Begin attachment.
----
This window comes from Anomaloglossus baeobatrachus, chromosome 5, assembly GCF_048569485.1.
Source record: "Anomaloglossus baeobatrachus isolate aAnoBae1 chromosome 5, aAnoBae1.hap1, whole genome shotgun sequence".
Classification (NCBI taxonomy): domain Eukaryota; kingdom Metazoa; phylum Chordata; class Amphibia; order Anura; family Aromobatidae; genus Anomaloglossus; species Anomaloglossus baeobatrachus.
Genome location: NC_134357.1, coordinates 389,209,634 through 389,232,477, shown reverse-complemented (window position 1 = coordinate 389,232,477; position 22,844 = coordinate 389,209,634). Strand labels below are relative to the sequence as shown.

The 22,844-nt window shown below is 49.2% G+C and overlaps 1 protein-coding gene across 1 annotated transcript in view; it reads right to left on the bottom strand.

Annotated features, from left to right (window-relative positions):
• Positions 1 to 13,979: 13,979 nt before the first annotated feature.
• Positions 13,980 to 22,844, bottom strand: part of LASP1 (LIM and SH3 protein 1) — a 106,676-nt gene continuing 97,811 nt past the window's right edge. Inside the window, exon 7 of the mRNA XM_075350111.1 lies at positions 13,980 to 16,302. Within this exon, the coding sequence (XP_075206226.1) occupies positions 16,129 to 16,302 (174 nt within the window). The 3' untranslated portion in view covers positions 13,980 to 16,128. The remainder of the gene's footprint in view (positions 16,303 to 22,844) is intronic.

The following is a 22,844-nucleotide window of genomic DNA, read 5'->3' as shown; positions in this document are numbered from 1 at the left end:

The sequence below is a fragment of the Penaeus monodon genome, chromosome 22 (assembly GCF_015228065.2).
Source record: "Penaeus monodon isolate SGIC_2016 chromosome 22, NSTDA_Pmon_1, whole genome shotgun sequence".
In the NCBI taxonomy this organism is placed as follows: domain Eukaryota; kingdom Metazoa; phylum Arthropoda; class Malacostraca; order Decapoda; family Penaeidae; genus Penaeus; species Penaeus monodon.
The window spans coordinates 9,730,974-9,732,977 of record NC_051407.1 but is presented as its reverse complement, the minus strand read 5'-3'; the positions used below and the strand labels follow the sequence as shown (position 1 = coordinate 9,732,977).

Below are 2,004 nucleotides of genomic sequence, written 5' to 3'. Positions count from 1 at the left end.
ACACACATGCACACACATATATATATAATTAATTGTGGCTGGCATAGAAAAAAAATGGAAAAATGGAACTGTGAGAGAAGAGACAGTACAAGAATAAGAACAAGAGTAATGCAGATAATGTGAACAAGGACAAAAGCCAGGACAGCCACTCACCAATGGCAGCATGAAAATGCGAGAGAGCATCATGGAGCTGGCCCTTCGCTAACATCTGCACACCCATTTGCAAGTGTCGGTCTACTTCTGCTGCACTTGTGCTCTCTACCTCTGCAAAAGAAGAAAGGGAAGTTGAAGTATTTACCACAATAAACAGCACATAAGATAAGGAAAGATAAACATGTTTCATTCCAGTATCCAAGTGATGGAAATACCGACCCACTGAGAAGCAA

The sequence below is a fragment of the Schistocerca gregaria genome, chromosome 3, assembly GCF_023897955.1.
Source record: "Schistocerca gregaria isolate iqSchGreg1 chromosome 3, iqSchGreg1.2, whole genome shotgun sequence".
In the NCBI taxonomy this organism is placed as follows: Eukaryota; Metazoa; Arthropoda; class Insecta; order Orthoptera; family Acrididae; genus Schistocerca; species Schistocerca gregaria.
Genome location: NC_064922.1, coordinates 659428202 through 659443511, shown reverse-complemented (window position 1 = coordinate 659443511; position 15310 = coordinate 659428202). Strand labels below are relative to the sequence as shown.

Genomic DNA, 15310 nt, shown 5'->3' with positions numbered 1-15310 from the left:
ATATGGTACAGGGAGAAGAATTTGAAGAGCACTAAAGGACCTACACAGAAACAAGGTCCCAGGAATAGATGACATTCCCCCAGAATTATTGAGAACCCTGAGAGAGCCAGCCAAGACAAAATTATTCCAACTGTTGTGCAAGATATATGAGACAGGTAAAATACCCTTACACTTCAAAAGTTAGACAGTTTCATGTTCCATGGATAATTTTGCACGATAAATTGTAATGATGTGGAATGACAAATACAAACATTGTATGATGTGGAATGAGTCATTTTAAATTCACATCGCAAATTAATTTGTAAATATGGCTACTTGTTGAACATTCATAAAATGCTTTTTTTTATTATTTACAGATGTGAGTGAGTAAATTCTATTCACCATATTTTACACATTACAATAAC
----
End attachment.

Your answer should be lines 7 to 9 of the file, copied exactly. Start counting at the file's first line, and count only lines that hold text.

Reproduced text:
• Positions 1 to 13,979: 13,979 nt before the first annotated feature.
• Positions 13,980 to 22,844, bottom strand: part of LASP1 (LIM and SH3 protein 1) — a 106,676-nt gene continuing 97,811 nt past the window's right edge. Inside the window, exon 7 of the mRNA XM_075350111.1 lies at positions 13,980 to 16,302. Within this exon, the coding sequence (XP_075206226.1) occupies positions 16,129 to 16,302 (174 nt within the window). The 3' untranslated portion in view covers positions 13,980 to 16,128. The remainder of the gene's footprint in view (positions 16,303 to 22,844) is intronic.

The following is a 22,844-nucleotide window of genomic DNA, read 5'->3' as shown; positions in this document are numbered from 1 at the left end: